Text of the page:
Spy. Look at other places in your community and what they offer people. If there’s a coffee shop in town that offers wifi and people are using, copy their idea and do it better. If a nearby library is getting more people using their internet computers because they have an easy going sign-up policy, realize that you have a choice to make.

It is most realistic for libraries to aim to be as current as their surrounding community. Less realistic but perhaps more appealing is the notion of libraries being their community’s technology mentor. While I think certain situations warrant that the majority of a library’s attention be given to making sure people’s basic needs are met, I think there are some scenarios in which libraries could lead their communities by purchasing certain types of technology. More on this later.

In conclusion, libraries have the difficult mandate of trying to make everyone happy. Being attentive to the basics of technology while remaining interesting to those that have mastered them is a good challenge and keeps things interesting.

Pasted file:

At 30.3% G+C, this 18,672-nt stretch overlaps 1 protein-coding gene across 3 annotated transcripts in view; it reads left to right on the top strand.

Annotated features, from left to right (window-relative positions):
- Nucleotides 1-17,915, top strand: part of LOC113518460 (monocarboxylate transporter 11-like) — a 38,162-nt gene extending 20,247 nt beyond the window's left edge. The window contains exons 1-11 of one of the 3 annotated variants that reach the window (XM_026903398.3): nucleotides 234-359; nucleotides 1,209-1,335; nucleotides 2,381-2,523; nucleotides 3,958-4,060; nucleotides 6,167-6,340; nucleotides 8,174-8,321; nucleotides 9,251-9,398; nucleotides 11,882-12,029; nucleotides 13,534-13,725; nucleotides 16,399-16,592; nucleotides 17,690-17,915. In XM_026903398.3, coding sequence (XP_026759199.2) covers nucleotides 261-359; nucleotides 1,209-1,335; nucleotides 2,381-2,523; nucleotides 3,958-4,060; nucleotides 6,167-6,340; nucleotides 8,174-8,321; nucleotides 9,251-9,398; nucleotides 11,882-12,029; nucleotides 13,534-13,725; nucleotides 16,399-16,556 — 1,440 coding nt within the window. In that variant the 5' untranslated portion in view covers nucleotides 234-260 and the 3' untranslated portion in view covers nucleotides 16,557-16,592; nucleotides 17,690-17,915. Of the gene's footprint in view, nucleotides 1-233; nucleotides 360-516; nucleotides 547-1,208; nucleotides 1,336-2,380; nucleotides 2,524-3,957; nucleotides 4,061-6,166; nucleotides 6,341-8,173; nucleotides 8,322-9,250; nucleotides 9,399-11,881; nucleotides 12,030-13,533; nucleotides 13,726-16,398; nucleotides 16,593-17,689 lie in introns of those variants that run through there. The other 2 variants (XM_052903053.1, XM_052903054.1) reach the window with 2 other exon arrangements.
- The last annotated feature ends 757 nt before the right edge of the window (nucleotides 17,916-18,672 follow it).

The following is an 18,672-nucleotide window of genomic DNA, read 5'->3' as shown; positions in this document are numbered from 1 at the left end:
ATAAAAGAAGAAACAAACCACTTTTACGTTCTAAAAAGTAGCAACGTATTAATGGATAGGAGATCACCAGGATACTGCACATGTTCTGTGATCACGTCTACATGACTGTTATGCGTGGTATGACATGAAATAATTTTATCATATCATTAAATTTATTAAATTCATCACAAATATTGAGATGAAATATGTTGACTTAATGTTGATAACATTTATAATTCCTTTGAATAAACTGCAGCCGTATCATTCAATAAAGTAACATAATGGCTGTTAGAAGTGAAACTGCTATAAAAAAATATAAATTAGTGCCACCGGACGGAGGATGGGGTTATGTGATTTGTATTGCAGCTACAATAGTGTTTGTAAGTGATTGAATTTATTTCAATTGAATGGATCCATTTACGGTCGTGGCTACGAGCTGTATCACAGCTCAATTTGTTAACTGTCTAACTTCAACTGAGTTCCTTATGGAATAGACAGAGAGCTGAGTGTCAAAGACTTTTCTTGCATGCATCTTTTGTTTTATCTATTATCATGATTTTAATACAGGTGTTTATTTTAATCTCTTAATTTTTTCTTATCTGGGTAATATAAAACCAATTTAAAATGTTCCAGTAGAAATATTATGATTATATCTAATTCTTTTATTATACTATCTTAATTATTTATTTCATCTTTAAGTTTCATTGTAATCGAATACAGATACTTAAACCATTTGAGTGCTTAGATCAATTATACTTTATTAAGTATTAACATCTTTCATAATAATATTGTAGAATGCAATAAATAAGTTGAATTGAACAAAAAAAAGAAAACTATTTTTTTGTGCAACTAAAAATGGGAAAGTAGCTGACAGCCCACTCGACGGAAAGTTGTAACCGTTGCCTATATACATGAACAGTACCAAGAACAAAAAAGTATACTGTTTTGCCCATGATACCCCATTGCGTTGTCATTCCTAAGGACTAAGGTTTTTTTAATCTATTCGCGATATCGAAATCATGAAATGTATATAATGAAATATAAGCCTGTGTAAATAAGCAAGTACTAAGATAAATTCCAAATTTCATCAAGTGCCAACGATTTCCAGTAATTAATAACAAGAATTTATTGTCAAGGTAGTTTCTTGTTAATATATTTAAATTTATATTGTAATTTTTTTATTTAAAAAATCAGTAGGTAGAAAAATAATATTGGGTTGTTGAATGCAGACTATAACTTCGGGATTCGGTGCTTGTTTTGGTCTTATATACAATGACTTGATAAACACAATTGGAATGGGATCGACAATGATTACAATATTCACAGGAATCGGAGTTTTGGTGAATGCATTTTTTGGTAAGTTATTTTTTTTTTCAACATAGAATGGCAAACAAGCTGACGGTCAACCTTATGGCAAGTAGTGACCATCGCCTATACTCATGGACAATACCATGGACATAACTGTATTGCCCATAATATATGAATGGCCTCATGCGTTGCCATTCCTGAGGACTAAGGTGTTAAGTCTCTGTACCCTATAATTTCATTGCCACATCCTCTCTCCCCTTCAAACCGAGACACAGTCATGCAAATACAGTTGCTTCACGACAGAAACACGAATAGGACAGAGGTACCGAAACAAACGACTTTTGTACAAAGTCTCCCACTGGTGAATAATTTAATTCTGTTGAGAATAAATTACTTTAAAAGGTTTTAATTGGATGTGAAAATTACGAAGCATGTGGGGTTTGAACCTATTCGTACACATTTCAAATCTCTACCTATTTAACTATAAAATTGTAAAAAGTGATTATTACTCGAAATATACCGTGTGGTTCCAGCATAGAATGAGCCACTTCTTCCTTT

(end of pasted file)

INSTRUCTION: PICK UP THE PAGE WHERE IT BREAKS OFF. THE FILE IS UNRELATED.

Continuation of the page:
A colleague sent me a sad email regarding Instant Messaging at her library. Evidently she was experimenting with it, hoping to increase communication within her library. The IT department found the IM software on her computer and took it off. The gall!

While this might be a lesson for others highlighting the advantages of an administrative approved program (programs won’t be taken off of your computers if the admin want them there), this incident could also highlight another route. Since this route is already familiar to many of the younger people that use computers at school and in libraries, librarians should know about it too: AIM Express.

AIM Express is a web-based version of AOL Instant Messenger that can be used from almost any computer. There is no download necessary, therefore, there’s nothing that can be erased from your computer. If you don’t have IM programs installed on your public computers, I’d bet that people have circumvented this shortcoming by using AIM Express.